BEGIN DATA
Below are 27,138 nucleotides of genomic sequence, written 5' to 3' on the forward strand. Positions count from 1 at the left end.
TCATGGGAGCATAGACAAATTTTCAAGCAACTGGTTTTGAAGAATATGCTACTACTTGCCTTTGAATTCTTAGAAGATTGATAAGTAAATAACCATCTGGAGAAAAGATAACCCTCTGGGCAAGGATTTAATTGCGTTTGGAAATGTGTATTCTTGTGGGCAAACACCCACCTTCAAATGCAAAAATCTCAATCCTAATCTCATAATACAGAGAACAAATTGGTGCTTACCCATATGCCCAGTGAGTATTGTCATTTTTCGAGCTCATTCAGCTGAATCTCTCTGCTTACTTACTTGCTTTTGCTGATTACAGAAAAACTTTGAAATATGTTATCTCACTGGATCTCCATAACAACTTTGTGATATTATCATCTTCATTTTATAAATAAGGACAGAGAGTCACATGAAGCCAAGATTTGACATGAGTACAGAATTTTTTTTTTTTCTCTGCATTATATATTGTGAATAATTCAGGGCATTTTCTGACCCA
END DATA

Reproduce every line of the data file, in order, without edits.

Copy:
Below are 27,138 nucleotides of genomic sequence, written 5' to 3' on the forward strand. Positions count from 1 at the left end.
TCATGGGAGCATAGACAAATTTTCAAGCAACTGGTTTTGAAGAATATGCTACTACTTGCCTTTGAATTCTTAGAAGATTGATAAGTAAATAACCATCTGGAGAAAAGATAACCCTCTGGGCAAGGATTTAATTGCGTTTGGAAATGTGTATTCTTGTGGGCAAACACCCACCTTCAAATGCAAAAATCTCAATCCTAATCTCATAATACAGAGAACAAATTGGTGCTTACCCATATGCCCAGTGAGTATTGTCATTTTTCGAGCTCATTCAGCTGAATCTCTCTGCTTACTTACTTGCTTTTGCTGATTACAGAAAAACTTTGAAATATGTTATCTCACTGGATCTCCATAACAACTTTGTGATATTATCATCTTCATTTTATAAATAAGGACAGAGAGTCACATGAAGCCAAGATTTGACATGAGTACAGAATTTTTTTTTTTTCTCTGCATTATATATTGTGAATAATTCAGGGCATTTTCTGACCCA